Teaching and Mistakes

One of the prevailing theories we are hearing about in education is that we should promote a risk-free atmosphere for our students. we know that great innovation is usually only after great amounts of trial and error.  In other words, after we make a bunch of mistakes, we tend to finally get it right.

So, our students are encouraged to try without fear of ruining their grade.  Only when they become comfortable with their results should we finally assess them.  If they are dissatisfied of the assessment, we should let them try again.

All right, I can buy that.  Polio vaccine and light bulb filament are both results of thousands of failed attempts, and Rutherford’s own experiment to prove the “plumb-pudding” model of the atom was so off-base, that it resulted in a completely different model of the atom.

Great.

Are teachers also treated this way?  Are we willing/allowed to try something new without fear of failure?  Do we create an environment for our students which reflects the environment with which we work in – both good and bad?

Sometimes it’s hard to set aside the fact that everything we do is under immense scrutiny by the students, the parents, the administration, the state.

I happen to be the type of teacher that might dip his toes into the deep end of the pool to check how cold the water is, but I still jump in right away afterwards.  Frigid water or hot water, it doesn’t matter.  I think the dipping of the toes is so I’m not surprised by the results.  I do my research before the great leap.  I prepare the activities, but I still like to “see where it takes me and my students”.

Once I start with some new idea, take it all the way to the end.  I’m a bit stubborn that way.  I get excited when it all works out great and I keep it as part of my repertoire.  Even when it has failed miserably, and yes, I have had those activities as well. I dissect what was done; I try to figure out why it failed, and adjust and try again the next year.  I usually give an idea three tries before I set it aside.  Waiting for students who are “not like they used to be” so I can give it another three years worth of trying.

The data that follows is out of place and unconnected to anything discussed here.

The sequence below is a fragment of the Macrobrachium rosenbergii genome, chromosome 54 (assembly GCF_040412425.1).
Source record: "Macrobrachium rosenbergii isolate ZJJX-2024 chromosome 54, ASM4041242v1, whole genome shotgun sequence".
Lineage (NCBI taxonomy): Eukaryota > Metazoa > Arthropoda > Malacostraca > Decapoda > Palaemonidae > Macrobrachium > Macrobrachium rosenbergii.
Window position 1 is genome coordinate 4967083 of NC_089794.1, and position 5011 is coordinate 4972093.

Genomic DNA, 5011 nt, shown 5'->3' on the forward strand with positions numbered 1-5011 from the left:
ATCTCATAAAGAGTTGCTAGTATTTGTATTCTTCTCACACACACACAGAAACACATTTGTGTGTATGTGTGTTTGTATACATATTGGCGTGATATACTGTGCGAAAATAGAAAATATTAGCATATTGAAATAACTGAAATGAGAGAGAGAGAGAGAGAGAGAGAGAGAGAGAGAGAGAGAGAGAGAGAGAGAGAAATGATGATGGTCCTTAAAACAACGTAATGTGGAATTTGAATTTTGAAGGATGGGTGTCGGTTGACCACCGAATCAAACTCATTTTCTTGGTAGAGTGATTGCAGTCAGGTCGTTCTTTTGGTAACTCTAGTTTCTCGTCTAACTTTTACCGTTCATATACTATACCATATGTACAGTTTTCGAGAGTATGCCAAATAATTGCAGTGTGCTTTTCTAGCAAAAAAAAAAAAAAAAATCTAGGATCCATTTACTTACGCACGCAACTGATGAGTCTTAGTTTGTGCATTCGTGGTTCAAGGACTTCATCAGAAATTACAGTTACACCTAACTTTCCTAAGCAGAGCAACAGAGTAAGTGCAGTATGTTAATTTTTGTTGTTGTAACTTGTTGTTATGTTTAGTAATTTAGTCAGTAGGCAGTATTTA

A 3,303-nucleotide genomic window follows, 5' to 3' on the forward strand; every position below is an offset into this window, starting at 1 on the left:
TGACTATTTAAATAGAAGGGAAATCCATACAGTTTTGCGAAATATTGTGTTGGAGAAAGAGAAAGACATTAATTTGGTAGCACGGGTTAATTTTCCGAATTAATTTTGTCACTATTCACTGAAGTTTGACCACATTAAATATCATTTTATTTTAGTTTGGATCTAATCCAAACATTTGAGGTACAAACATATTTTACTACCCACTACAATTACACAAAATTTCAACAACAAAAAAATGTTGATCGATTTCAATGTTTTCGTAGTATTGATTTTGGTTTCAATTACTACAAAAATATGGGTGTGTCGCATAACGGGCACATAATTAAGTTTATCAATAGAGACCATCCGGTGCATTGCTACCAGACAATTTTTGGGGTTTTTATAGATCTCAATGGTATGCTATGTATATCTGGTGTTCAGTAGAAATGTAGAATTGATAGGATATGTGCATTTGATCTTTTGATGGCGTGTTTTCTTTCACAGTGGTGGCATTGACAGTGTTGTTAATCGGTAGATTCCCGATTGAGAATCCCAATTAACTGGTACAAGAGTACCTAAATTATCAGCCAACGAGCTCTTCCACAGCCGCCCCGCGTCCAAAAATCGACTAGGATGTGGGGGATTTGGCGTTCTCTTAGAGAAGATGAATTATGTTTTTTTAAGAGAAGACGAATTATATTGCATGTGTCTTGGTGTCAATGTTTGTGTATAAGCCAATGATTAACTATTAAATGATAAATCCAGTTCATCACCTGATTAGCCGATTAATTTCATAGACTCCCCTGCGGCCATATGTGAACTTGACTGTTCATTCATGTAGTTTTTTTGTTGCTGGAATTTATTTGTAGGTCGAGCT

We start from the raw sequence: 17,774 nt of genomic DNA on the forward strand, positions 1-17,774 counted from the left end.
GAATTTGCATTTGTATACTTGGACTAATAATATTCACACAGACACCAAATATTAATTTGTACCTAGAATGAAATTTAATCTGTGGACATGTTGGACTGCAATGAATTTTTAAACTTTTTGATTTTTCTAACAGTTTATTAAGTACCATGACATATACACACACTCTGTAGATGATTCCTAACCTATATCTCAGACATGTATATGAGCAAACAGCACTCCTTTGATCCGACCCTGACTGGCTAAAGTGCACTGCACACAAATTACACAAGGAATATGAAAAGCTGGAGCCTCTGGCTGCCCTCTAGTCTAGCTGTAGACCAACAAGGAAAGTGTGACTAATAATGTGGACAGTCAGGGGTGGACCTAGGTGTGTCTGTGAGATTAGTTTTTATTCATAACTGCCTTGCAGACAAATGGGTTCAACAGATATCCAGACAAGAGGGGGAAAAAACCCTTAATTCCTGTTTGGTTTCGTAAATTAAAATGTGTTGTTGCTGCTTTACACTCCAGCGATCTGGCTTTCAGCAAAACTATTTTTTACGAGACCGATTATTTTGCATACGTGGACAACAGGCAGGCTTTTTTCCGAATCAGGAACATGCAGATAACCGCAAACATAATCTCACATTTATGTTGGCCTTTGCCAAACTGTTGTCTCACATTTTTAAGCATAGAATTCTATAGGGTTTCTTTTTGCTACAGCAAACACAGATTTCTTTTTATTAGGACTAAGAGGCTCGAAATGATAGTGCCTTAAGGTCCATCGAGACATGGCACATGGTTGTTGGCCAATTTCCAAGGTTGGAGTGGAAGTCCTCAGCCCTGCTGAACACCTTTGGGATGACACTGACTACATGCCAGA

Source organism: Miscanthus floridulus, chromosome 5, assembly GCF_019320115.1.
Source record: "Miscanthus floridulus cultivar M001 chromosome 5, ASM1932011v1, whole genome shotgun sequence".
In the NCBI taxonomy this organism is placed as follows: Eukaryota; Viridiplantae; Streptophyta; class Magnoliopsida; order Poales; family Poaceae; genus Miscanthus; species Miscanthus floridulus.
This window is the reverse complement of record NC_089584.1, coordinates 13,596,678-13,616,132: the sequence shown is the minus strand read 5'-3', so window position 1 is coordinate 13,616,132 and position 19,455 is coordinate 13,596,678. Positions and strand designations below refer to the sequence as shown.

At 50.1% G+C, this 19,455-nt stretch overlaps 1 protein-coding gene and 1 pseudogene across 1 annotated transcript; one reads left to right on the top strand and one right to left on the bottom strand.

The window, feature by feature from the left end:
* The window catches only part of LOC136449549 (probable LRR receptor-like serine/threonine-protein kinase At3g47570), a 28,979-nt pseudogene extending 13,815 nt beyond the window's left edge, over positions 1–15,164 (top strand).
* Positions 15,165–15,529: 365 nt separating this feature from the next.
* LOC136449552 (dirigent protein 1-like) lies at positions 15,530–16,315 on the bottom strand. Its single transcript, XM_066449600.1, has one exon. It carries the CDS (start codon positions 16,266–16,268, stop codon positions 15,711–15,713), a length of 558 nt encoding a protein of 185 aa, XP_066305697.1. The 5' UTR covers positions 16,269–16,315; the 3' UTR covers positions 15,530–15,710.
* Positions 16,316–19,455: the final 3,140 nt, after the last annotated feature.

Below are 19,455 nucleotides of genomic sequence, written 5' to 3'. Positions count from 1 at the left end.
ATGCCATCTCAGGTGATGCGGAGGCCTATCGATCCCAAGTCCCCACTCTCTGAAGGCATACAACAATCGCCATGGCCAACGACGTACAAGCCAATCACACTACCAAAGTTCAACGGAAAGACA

Luckily, I have an administrator who allows this.  He seems to also get excited whenever someone tries a new method or idea.  As long as we have research to back up our idea, he will even back up our idea to parents who like things the way they have always been. Which is a good thing.

This year it’s electronic lab books (first year of a third attempt) and Google Classroom (I’ve tried Edmodo, wikispaces, and html websites).  Wish me luck.

Next year, I want to go back to atoms first chemistry.

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Quite some time since last post

Lot’s have happened.  still use BCA Tables and love them.  Upgraded Physics to AP Physics 1 with some challenges, but I think its been a good 2 years with this change.  Chemistry is slowly evolving to a more hands-on class.

I read that it’s harder to introduce new teaching styles into the classroom because we don’t have a memory of it as students. I agree.

currently, I’m battling a large dose of frustration.  we hear “I tried it and it won’t work.” by the same people who say “students today are nothing like they used to be.”

(bringing up biology – just be patient).  Evolution is where a species changes slowly over a long period of time, or so I’ve been told.  However, it isn’t an “instantaneous” species-broad change.  A few change here and then a few more there, and so on.  It takes a long period of time for the majority to have evolved into a new something.

Maybe that’s what’s going on with student learning.  The new idea came from a teacher with a few new “species”.  When we try it somewhere else, it doesn’t work because the majority of our students consist of old “species”.

I guess the point I’m getting at is that we need to try idea that might not have worked before, but might work now.  The only way something that didn’t work before won’t work now is if (1) the students are the same as they have always been, and (this is the important one) (2) the teacher is the same as she/he used to be.

I certainly hope that the second one is not the case.  We as teachers  need to change and grow.  If the teacher is standing still  while education moves forward, she/he isn’t keeping up, they are falling behind.